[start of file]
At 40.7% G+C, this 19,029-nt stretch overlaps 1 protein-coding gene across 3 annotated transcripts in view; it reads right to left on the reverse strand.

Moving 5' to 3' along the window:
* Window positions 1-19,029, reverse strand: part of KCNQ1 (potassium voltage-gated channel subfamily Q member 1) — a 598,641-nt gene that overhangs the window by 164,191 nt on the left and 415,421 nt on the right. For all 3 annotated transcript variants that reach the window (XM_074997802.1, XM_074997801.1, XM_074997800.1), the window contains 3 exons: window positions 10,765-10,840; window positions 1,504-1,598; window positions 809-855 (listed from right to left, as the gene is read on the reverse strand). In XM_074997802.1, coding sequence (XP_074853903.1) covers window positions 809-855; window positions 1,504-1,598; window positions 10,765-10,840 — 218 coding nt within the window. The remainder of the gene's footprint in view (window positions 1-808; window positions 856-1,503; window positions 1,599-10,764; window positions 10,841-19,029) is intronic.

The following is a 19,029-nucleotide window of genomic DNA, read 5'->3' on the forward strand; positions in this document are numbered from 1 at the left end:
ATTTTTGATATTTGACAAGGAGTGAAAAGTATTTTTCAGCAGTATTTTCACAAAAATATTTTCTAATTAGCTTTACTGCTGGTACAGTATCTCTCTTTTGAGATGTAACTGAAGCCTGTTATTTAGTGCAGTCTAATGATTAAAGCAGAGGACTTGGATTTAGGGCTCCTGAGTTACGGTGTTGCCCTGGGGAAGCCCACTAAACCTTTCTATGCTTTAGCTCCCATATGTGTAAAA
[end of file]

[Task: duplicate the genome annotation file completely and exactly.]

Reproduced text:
At 40.7% G+C, this 19,029-nt stretch overlaps 1 protein-coding gene across 3 annotated transcripts in view; it reads right to left on the reverse strand.

Moving 5' to 3' along the window:
* Window positions 1-19,029, reverse strand: part of KCNQ1 (potassium voltage-gated channel subfamily Q member 1) — a 598,641-nt gene that overhangs the window by 164,191 nt on the left and 415,421 nt on the right. For all 3 annotated transcript variants that reach the window (XM_074997802.1, XM_074997801.1, XM_074997800.1), the window contains 3 exons: window positions 10,765-10,840; window positions 1,504-1,598; window positions 809-855 (listed from right to left, as the gene is read on the reverse strand). In XM_074997802.1, coding sequence (XP_074853903.1) covers window positions 809-855; window positions 1,504-1,598; window positions 10,765-10,840 — 218 coding nt within the window. The remainder of the gene's footprint in view (window positions 1-808; window positions 856-1,503; window positions 1,599-10,764; window positions 10,841-19,029) is intronic.

The following is a 19,029-nucleotide window of genomic DNA, read 5'->3' on the forward strand; positions in this document are numbered from 1 at the left end:
ATTTTTGATATTTGACAAGGAGTGAAAAGTATTTTTCAGCAGTATTTTCACAAAAATATTTTCTAATTAGCTTTACTGCTGGTACAGTATCTCTCTTTTGAGATGTAACTGAAGCCTGTTATTTAGTGCAGTCTAATGATTAAAGCAGAGGACTTGGATTTAGGGCTCCTGAGTTACGGTGTTGCCCTGGGGAAGCCCACTAAACCTTTCTATGCTTTAGCTCCCATATGTGTAAAA